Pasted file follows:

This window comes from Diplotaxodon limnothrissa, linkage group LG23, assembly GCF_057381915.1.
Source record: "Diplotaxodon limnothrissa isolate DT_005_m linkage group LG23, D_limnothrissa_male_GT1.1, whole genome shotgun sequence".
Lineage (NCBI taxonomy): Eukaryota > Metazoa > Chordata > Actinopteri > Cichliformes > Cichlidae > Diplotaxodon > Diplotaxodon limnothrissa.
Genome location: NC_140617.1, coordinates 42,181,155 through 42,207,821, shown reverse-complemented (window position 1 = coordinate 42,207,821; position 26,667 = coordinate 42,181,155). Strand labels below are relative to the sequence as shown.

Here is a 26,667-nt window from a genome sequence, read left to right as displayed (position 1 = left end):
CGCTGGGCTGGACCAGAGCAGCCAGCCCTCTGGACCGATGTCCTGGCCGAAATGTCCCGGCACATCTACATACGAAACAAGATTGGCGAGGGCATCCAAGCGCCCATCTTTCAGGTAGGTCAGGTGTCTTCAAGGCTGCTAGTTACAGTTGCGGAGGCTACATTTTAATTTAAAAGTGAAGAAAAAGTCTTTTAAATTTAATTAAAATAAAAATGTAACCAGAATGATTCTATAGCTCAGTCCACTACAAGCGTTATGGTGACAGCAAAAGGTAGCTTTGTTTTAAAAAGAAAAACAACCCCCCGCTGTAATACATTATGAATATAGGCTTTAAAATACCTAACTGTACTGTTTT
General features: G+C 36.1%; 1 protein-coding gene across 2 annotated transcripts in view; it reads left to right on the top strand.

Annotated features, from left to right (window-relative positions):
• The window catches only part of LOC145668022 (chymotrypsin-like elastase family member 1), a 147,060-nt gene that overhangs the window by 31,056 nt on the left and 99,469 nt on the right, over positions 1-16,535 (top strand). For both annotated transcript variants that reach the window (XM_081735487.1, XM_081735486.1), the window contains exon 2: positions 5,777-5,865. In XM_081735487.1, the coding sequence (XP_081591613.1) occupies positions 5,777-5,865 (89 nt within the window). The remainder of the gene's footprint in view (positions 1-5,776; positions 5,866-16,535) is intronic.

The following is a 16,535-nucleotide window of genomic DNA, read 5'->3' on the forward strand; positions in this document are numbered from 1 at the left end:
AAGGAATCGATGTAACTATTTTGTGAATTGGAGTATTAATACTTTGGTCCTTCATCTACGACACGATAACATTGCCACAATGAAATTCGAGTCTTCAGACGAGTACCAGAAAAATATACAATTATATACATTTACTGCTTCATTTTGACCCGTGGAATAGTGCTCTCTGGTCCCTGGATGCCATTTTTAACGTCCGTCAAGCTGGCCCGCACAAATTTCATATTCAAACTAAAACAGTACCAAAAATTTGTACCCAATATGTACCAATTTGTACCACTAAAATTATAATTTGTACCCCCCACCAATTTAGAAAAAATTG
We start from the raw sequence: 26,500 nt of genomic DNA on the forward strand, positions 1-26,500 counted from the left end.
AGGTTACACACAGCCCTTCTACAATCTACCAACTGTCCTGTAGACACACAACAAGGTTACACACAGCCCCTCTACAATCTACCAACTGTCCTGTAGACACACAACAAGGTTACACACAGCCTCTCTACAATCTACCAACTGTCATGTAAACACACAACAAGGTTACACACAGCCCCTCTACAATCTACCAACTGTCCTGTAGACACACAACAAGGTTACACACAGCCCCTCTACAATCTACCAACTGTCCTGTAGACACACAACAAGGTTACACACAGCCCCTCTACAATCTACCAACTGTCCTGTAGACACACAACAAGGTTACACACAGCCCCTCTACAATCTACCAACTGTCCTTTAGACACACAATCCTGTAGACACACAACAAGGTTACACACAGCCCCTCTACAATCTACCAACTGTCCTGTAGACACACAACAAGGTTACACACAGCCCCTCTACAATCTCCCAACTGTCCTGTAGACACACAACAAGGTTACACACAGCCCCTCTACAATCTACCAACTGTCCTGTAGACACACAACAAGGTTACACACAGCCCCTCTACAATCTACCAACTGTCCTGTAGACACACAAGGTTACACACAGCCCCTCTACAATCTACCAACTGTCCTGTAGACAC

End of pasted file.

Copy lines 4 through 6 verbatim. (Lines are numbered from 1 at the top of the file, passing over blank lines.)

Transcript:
Genome location: NC_140617.1, coordinates 42,181,155 through 42,207,821, shown reverse-complemented (window position 1 = coordinate 42,207,821; position 26,667 = coordinate 42,181,155). Strand labels below are relative to the sequence as shown.

Here is a 26,667-nt window from a genome sequence, read left to right as displayed (position 1 = left end):
CGCTGGGCTGGACCAGAGCAGCCAGCCCTCTGGACCGATGTCCTGGCCGAAATGTCCCGGCACATCTACATACGAAACAAGATTGGCGAGGGCATCCAAGCGCCCATCTTTCAGGTAGGTCAGGTGTCTTCAAGGCTGCTAGTTACAGTTGCGGAGGCTACATTTTAATTTAAAAGTGAAGAAAAAGTCTTTTAAATTTAATTAAAATAAAAATGTAACCAGAATGATTCTATAGCTCAGTCCACTACAAGCGTTATGGTGACAGCAAAAGGTAGCTTTGTTTTAAAAAGAAAAACAACCCCCCGCTGTAATACATTATGAATATAGGCTTTAAAATACCTAACTGTACTGTTTT